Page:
“You all sound terrible,” Sister Judith waved her bony finger at us. Her black habit swayed from the effort as our 6th-grade chorus struggled to learn new music for the annual Christmas program. “Each one of you is going to sing alone until I find out who is making that awful noise,” she bellowed.
One by one, we took our place next to the piano while she hit a note and signaled us to sing the phrase: “Silver Bells.”
“Fine,” she’d say and then bark, “next.” When it was my turn, I stood trembling next to the piano.
“Silver Bells,” I squeaked out.
“Sing so I can hear you,” she ordered. I complied, and that’s when she told me I could stand with the choir, but I was not to utter a sound. She announced to everyone that my singing was flat and ruining the entire song.
I held back from speaking up and didn’t insist on my voice being heard for years and years. I was mute. Not just in music class. In all areas of my life, in relationships and work situations.
By the way, I did sing again. I found music directors who kept me in the chorus and didn’t think I was singing flat. Our mixed chorus lacked male presence, so some of us Altos had to sing Tenor parts. I was never able to sing like a beautiful Soprano, so going low was OK for me. No solos, but happily participated in school choirs and even did community theatre as singer and dancer. I was included. I belonged because I had a legitimate role to play. I was confident in my contribution to the final result.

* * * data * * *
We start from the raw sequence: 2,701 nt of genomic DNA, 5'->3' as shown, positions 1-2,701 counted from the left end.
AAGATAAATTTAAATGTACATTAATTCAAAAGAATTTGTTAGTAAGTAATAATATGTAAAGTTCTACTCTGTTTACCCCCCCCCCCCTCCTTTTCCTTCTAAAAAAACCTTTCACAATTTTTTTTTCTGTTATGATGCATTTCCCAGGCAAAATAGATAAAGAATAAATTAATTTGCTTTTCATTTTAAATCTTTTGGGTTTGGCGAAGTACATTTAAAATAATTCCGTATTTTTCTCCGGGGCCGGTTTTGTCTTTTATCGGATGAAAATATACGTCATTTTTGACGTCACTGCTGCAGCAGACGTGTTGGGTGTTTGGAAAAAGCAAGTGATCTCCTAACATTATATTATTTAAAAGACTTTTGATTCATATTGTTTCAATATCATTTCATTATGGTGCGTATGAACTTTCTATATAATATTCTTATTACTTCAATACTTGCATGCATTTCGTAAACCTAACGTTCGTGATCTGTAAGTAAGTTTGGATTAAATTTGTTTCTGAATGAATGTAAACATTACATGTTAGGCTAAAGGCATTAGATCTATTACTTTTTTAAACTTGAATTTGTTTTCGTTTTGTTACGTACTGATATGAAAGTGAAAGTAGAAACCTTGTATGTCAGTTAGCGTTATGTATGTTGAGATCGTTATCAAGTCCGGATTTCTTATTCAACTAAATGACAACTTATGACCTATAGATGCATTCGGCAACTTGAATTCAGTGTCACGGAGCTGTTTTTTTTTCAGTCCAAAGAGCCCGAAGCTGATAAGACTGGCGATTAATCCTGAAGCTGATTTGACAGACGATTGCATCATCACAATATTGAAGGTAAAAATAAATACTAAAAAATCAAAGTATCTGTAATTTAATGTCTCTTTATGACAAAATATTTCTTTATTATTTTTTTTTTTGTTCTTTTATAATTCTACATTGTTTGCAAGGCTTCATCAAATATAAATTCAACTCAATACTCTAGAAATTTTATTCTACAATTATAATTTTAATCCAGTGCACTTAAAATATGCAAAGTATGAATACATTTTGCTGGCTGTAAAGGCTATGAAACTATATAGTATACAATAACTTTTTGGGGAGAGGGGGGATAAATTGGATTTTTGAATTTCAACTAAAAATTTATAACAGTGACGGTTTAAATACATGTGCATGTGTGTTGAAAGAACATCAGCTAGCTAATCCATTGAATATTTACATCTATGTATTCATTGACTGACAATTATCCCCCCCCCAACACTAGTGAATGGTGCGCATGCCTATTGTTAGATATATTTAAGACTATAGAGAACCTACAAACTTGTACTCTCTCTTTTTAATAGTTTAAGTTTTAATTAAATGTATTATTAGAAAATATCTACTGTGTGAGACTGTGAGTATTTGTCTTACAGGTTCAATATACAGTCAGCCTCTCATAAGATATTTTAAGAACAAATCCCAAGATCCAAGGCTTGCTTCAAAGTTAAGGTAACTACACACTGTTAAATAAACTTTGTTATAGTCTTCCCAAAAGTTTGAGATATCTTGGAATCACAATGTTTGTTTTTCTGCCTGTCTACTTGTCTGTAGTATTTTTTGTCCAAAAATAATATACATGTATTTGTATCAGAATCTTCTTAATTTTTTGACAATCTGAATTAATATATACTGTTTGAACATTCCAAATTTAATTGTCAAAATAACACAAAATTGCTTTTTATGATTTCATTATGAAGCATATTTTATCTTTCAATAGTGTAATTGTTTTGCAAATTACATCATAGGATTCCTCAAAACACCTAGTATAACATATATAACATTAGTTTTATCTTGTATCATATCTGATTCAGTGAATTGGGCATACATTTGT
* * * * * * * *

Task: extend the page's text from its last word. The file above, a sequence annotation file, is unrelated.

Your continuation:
We all want that sense of belonging and have individual gifts to share with the world. Not only our voice as part of a choir, more importantly, giving voice to our unique message. Loud and clear so that those who are looking for us can indeed find us.
Have you ever felt like your voice didn’t matter? That no one would listen to you anyway. Well, someone is listening and has had quite an impact on your attitude and behavior for years.
Of course, someone had an impact on me! I can just hear your irritated tone. Look how they went so far as to intimidate, control, humiliate, or even bully.
I’m not talking about them.
I’ll tell you who I am talking about and you don’t have to go far to find them. Find a mirror and take a good look. Yes, I’m talking about that someone staring back from the mirror.
The past isn’t the reason we don’t speak up today. We don’t live in our history.
I’m no longer that 11-year-old who accepted being categorized as shy and quiet. I am a fun, creative, intelligent, and articulate individual. I know my voice matters.
I know your voice matters!
If this message resonates with you, let’s have a conversation about getting your voice heard. Take the next step on your visibility path by setting up a time to chat here! I’m looking forward to hearing your story!
Graphic credit: https://canva.com